# Finding partial derivative $f_x$ of $\ln(x^2y)$ using definition.

How do find partial derivative $f_x$ of $f(x,y)=\ln(x^2y)$ using definition? I know that the answer is $\frac2x$, but I can't see how to get there by using limit $$\lim_\limits{\Delta x\to 0}\frac{\ln((x+\Delta x)^2y)-\ln(x^2y)}{\Delta x}.$$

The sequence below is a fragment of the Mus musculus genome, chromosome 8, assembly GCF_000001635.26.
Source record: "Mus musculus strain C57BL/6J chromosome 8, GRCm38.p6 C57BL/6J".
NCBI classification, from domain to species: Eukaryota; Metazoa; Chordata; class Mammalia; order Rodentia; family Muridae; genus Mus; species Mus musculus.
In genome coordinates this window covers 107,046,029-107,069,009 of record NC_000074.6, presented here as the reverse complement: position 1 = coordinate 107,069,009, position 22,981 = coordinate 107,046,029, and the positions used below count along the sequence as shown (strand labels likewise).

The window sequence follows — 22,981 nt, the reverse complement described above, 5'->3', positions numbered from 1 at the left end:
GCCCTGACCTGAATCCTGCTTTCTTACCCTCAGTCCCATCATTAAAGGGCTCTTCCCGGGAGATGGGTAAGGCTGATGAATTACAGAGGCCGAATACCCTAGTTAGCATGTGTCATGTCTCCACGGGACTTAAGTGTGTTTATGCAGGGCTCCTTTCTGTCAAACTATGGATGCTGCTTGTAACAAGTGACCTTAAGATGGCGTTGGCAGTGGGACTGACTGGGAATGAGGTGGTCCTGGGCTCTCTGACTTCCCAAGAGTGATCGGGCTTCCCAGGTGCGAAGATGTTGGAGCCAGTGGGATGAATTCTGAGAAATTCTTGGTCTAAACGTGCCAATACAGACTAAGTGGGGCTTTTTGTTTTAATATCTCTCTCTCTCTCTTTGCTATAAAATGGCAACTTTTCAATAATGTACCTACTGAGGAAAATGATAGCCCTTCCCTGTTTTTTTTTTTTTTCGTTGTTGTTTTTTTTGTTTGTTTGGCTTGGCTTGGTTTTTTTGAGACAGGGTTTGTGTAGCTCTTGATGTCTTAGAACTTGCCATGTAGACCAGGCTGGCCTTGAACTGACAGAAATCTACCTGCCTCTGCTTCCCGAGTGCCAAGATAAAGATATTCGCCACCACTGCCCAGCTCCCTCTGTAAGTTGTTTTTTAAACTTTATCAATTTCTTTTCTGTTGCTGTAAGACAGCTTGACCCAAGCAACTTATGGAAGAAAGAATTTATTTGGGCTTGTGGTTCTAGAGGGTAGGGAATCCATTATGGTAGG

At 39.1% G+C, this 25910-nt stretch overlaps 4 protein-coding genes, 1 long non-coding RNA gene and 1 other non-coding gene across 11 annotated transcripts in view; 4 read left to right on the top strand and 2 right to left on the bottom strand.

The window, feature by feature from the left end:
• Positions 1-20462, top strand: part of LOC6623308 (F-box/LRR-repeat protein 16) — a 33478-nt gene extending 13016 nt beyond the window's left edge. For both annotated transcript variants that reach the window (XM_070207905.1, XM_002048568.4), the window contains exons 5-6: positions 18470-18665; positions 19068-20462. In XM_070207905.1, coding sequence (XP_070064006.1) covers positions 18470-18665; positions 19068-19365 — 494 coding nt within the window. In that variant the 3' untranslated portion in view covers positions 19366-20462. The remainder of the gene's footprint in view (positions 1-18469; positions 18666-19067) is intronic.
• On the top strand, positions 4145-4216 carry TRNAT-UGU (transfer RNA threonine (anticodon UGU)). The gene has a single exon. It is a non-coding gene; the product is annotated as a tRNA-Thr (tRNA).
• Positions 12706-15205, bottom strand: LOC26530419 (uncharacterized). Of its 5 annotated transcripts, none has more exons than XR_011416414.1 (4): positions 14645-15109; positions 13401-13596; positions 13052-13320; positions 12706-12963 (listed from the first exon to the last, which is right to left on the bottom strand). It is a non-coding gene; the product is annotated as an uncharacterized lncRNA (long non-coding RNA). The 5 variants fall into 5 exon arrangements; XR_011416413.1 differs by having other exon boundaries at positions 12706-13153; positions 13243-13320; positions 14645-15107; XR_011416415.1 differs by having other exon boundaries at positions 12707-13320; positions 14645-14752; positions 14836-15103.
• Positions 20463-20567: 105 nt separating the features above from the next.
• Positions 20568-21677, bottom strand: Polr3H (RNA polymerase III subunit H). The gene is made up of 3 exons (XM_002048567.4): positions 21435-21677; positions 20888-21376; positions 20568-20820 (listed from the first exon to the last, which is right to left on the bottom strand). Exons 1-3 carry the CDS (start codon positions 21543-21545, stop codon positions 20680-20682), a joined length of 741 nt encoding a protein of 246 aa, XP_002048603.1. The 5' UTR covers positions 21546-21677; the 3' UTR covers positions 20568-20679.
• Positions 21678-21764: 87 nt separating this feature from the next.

• You can start by using the properties of the $\ln$ function. First, $\ln((x+\Delta x)^2y)=\ln(x+\Delta x)^2+\ln y$. Do the same with $\ln (x^2y)$... – Bernard Massé Mar 12 '17 at 18:49

which is recognized as the derivative of $2\ln(x)$ for $\Delta x\rightarrow 0$.